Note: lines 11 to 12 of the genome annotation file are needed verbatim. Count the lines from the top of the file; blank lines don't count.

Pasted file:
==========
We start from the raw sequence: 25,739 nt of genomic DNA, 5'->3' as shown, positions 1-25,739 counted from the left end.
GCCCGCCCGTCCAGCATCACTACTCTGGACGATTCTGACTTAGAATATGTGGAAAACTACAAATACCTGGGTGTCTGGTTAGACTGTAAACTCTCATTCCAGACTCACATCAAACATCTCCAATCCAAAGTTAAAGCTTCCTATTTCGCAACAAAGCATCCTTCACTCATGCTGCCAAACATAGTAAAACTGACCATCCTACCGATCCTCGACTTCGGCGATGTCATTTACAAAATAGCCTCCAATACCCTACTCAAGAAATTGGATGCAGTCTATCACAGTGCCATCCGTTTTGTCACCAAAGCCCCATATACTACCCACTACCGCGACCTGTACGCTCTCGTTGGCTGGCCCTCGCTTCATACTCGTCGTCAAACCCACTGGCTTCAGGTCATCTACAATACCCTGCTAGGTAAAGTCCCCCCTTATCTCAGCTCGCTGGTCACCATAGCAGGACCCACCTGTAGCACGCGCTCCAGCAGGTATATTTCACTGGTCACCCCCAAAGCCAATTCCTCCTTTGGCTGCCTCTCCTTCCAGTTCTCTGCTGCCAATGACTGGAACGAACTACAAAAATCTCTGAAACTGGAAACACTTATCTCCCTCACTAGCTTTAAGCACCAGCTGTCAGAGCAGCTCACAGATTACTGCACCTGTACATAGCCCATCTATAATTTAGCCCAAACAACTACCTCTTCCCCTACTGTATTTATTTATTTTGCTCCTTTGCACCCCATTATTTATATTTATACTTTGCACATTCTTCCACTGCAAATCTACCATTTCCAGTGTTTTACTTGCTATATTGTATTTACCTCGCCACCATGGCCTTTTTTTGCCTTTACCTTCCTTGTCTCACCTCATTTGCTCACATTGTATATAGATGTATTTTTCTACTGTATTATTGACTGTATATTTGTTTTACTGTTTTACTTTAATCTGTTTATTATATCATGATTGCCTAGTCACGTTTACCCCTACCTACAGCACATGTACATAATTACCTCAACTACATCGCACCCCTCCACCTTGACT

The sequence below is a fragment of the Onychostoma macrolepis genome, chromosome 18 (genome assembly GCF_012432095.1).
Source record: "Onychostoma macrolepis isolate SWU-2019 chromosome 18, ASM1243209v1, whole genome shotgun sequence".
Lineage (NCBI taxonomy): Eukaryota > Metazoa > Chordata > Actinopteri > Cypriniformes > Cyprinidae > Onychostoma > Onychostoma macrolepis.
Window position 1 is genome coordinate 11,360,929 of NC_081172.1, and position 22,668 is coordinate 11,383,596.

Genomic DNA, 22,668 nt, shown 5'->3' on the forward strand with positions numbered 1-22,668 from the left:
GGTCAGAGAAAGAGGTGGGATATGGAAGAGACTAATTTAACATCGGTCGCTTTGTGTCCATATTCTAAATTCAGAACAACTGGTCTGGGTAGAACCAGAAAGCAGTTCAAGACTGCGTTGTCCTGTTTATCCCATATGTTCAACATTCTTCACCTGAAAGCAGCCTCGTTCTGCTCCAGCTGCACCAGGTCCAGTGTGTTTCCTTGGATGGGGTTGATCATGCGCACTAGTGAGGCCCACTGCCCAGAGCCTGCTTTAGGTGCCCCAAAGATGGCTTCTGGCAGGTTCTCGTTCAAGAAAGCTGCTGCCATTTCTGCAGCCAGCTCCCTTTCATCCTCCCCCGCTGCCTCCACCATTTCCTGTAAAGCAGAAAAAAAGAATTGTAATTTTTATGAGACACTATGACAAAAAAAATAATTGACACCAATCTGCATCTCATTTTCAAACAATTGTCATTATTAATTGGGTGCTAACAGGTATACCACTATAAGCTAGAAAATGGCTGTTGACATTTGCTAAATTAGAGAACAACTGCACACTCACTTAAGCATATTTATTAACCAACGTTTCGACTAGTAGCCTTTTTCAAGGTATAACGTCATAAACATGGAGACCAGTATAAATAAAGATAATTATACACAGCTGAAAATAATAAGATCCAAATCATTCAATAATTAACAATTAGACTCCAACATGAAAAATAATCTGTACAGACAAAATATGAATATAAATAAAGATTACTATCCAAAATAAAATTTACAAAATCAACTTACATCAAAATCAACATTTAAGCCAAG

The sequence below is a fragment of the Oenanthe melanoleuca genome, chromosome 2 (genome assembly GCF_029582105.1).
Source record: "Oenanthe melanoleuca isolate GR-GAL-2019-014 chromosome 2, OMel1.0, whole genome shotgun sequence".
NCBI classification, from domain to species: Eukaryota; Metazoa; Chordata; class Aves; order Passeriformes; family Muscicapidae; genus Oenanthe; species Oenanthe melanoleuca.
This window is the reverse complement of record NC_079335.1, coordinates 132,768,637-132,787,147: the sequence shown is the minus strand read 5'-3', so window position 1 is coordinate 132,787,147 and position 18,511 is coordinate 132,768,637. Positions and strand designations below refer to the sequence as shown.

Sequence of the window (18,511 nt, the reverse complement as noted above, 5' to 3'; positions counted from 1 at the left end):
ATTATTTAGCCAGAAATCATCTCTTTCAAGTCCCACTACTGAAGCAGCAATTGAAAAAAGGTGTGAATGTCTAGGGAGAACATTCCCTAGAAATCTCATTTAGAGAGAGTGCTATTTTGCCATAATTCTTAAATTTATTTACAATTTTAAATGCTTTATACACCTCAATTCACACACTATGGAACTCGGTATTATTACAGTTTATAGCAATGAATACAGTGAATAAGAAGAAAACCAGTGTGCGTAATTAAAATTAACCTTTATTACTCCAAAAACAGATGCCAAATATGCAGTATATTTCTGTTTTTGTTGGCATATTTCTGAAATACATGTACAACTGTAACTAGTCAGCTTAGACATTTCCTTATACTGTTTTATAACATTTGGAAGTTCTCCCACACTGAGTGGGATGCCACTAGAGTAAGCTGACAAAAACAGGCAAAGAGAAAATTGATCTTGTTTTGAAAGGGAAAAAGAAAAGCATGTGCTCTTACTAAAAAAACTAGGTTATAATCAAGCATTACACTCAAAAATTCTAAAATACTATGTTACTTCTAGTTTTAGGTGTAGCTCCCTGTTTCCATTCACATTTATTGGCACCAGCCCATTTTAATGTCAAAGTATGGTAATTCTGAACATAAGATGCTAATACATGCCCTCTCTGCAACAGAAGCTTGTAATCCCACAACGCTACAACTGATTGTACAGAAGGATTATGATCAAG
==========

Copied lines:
NCBI classification, from domain to species: Eukaryota; Metazoa; Chordata; class Aves; order Passeriformes; family Muscicapidae; genus Oenanthe; species Oenanthe melanoleuca.
This window is the reverse complement of record NC_079335.1, coordinates 132,768,637-132,787,147: the sequence shown is the minus strand read 5'-3', so window position 1 is coordinate 132,787,147 and position 18,511 is coordinate 132,768,637. Positions and strand designations below refer to the sequence as shown.